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Weight Loss Surgery Saves Lives

News | Adelaide Bariatric Centre

28 Jan 2015 10:26 AM

Bariatric Surgery

According to new research published in the Journal of the American Medical Association, obese people live longer if they choose to undergo a bariatric surgery operation compared to those who don’t elect to have surgery.

Conducted by Dr David Arterburn, a Group Health physician and affiliate associate professor of medicine at the University of Washington School of Medicine and Dr Matthew Maciejewski, a research career scientist in Health Services Research and Development at the Durham VA , the Association Between Bariatric Surgery & Long-term Survival study concluded that surgical patients had a 53% lower risk of dying from any cause at five to 14 years after the procedure.

The Study

The study was designed to examine the long-term survival rate of weight loss surgery patients. Performed as a retrospective cohort study, this extensive and groundbreaking piece of research featured many fascinating features, not the least being the fact that the study’s participants were 75% male. Some of the study’s other features included:

  • 2,500 patients (74% men) participated. These patients had undergone weight loss surgery in Veterans Affairs (VA) bariatric centres between the years 2000-2011.
  • These patients were an average age of 52 years and had an average body mass index (BMI) of 47. 
  • They underwent either gastric bypass (74%), gastric banding (10%), gastric sleeve (1%) or another bariatric procedure (1%).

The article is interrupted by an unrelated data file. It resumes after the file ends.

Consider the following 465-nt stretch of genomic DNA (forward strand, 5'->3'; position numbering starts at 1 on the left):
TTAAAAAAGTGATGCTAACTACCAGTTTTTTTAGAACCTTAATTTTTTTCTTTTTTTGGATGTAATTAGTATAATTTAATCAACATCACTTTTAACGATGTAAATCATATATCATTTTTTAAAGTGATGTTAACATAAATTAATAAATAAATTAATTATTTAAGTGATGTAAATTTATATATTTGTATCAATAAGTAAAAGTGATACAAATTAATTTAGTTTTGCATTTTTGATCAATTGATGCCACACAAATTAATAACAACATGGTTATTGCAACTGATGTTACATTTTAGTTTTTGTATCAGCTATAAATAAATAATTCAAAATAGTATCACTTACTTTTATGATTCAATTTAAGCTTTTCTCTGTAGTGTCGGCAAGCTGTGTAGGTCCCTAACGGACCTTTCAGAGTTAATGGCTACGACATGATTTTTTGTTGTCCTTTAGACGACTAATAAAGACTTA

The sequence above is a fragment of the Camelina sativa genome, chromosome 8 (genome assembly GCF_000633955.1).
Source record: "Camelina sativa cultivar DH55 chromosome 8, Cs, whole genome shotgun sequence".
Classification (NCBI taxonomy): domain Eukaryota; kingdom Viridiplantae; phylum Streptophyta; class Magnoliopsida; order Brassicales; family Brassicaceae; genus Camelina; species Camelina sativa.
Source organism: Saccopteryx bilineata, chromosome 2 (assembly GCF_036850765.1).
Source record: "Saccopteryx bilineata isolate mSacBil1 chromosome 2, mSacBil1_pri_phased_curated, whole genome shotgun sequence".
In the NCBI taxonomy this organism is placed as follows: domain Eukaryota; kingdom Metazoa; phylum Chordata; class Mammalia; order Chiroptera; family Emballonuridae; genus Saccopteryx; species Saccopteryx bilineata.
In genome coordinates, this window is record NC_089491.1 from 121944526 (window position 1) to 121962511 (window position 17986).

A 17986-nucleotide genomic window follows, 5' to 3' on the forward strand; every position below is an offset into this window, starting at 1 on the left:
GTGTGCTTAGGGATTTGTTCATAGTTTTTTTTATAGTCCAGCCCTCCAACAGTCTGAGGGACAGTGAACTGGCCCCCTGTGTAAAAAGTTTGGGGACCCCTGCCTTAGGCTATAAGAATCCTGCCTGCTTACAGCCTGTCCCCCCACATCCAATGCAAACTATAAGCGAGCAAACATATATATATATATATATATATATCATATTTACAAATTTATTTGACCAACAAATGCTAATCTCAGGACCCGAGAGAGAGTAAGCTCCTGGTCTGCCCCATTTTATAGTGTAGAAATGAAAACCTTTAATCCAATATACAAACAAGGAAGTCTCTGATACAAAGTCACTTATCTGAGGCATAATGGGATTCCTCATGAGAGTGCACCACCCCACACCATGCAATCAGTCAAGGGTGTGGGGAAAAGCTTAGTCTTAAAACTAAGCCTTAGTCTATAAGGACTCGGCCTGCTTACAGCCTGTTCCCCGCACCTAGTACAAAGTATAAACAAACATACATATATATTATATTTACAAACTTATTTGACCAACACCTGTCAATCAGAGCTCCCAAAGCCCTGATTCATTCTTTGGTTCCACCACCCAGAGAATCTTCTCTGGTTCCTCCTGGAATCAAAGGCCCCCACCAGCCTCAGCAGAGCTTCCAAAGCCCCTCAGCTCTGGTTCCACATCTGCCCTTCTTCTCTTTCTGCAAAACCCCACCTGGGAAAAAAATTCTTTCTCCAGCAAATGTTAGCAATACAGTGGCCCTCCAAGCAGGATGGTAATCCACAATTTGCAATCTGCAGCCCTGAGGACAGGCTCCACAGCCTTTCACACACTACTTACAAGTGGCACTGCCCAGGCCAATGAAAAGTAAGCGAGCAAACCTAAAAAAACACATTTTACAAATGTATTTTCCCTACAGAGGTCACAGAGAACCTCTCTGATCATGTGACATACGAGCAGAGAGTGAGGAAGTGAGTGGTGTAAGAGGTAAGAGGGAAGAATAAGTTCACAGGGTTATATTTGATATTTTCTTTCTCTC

• The 2,500 patients were then matched to more than 7,000 control patients of similar ages and BMIs who had not undergone weight loss surgery. 
  • Survival was compared across patients who underwent bariatric surgery and matched controls using Kaplan-Meier estimators.
  • Approximately 55% of participants had type 2 diabetes, while many of the them had other obesity-related conditions.

The Results

During Dr David Arterburn and and Dr Matthew Maciejewski’s 14-year follow-up, the researchers found 263 deaths among patients who had weight loss surgery and 1,277 deaths in the control group.

At 1 year there was little to nothing to report, with the estimated mortality rate for patients who underwent bariatric surgery being 2.4%, compared with 1.7% in the control group.

However, mortality rates for bariatric surgery patients at 5 and 10 years were 6.4% and 13.8%, respectively, compared with mortality rates of 10.4% at 5 years and 23.9% at 10 years within the control group, suggesting that weight loss surgery may significantly improve long-term survival rates.